Apolipoprotein E genotype, dementia, and mortality in the oldest old: the 90+ Study.
- Author(s): Corrada, María M
- Paganini-Hill, Annlia
- Berlau, Daniel J
- Kawas, Claudia H
- et al.
Published Web Locationhttps://doi.org/10.1016/j.jalz.2011.12.004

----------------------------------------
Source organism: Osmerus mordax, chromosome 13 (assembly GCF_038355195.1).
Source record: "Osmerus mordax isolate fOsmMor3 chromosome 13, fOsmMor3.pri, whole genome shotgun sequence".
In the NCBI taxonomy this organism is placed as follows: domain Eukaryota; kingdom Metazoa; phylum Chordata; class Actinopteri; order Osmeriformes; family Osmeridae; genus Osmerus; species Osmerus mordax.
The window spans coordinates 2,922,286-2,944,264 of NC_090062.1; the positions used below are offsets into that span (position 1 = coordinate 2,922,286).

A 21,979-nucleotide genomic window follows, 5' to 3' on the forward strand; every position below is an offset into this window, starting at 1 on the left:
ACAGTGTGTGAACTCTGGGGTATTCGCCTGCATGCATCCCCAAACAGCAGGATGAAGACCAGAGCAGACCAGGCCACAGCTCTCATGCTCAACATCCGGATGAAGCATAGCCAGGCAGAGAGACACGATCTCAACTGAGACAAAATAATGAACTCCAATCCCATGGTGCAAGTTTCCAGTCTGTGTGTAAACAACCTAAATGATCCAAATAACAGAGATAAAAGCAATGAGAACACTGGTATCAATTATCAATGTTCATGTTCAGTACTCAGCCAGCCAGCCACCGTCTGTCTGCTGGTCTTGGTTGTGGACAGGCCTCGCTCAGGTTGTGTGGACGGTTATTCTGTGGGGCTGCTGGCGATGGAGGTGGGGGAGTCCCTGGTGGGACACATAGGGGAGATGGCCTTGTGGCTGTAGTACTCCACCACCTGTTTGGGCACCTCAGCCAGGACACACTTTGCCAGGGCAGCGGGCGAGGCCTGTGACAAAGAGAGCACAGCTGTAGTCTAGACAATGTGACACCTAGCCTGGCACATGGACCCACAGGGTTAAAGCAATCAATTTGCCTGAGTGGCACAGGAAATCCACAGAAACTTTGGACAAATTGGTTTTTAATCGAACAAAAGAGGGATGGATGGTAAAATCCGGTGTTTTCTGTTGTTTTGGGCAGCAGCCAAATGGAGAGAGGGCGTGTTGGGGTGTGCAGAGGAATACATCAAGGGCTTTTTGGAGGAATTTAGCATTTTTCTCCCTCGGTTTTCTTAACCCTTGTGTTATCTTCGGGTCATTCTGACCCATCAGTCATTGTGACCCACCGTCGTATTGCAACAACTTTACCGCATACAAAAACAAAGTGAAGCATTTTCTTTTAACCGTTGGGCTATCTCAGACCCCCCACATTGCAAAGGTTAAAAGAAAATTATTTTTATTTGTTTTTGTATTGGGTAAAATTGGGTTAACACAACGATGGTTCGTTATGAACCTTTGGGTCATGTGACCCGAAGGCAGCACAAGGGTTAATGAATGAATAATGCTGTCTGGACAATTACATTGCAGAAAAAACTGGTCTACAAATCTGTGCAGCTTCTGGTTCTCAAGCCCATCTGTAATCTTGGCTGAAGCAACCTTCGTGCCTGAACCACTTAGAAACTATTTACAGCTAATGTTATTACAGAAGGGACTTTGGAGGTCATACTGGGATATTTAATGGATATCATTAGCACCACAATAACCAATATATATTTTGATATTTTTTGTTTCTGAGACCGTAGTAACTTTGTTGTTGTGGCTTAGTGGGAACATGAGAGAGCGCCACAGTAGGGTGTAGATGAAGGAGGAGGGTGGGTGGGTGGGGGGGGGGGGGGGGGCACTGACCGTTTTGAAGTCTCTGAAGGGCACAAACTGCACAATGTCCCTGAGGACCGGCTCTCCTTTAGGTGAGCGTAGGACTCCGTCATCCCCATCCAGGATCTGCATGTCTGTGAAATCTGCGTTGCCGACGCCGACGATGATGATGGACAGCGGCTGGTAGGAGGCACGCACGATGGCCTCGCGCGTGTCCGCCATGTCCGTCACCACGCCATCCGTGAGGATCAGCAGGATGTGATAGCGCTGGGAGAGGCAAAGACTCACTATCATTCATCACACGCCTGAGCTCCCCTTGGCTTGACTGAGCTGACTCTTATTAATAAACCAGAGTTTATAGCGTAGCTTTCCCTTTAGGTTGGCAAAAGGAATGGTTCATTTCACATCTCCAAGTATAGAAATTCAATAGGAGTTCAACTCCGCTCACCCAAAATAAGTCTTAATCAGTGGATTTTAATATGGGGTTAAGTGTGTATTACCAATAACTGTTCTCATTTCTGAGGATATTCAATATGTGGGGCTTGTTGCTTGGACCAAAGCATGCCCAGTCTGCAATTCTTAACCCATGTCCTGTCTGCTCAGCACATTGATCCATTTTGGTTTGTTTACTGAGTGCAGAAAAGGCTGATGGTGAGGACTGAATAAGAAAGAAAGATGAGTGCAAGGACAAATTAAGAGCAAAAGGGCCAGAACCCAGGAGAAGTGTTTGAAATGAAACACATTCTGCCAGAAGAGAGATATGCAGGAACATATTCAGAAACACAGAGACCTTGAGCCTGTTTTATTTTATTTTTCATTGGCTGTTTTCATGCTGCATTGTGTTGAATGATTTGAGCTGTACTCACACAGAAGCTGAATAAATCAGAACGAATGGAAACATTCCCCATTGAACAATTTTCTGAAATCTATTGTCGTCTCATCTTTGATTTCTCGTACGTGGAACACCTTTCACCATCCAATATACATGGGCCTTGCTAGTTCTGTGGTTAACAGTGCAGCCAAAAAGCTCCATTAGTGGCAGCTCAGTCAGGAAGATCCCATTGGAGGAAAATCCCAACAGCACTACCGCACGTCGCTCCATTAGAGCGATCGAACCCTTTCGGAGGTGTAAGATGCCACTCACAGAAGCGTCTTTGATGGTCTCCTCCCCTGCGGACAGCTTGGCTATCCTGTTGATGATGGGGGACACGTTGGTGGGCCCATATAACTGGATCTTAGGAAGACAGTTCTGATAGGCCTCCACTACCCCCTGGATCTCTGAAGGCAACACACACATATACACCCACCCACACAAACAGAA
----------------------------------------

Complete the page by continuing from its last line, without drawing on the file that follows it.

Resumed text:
Although the apolipoprotein E (APOE) ε4 allele is a major genetic risk factor for Alzheimer's disease (AD), it is not clear whether this relationship persists among the oldest old. Several European studies suggest that the effect of the APOE ε4 allele on dementia and mortality disappears in very old age. We describe the APOE allele and genotype frequencies and examine whether the presence of the APOE ε4 or APOE ε2 alleles is related to prevalent dementia, incident dementia, and mortality in a population-based cohort of oldest-old participants in the United States.We studied 904 participants aged 90 years and older from The 90+ Study. Eight hundred two (89%) participants were genotyped and included in the prevalent dementia and mortality analyses. The 520 initially nondemented participants were included in the incident dementia analyses and were evaluated for dementia every 6 months.The APOE ε4 allele was significantly associated with prevalent dementia (odds ratio = 2.06) and AD (odds ratio = 2.37) in women but not in men. The APOE ε2 allele was not related to prevalent dementia in either sex. After an average follow-up of 2.4 years, 188 incident dementia cases were identified. Neither the APOE ε4 nor the APOE ε2 allele was related to incident dementia or AD. Five hundred ten (64%) participants died after an average follow-up of 2.3 years, and their mortality was not related to the presence of either the APOE ε2 or APOE ε4 allele.Our findings suggest that the associations between APOE ε4, dementia, and mortality are age dependent, and that APOE ε4 no longer plays a role in dementia and mortality at very old ages.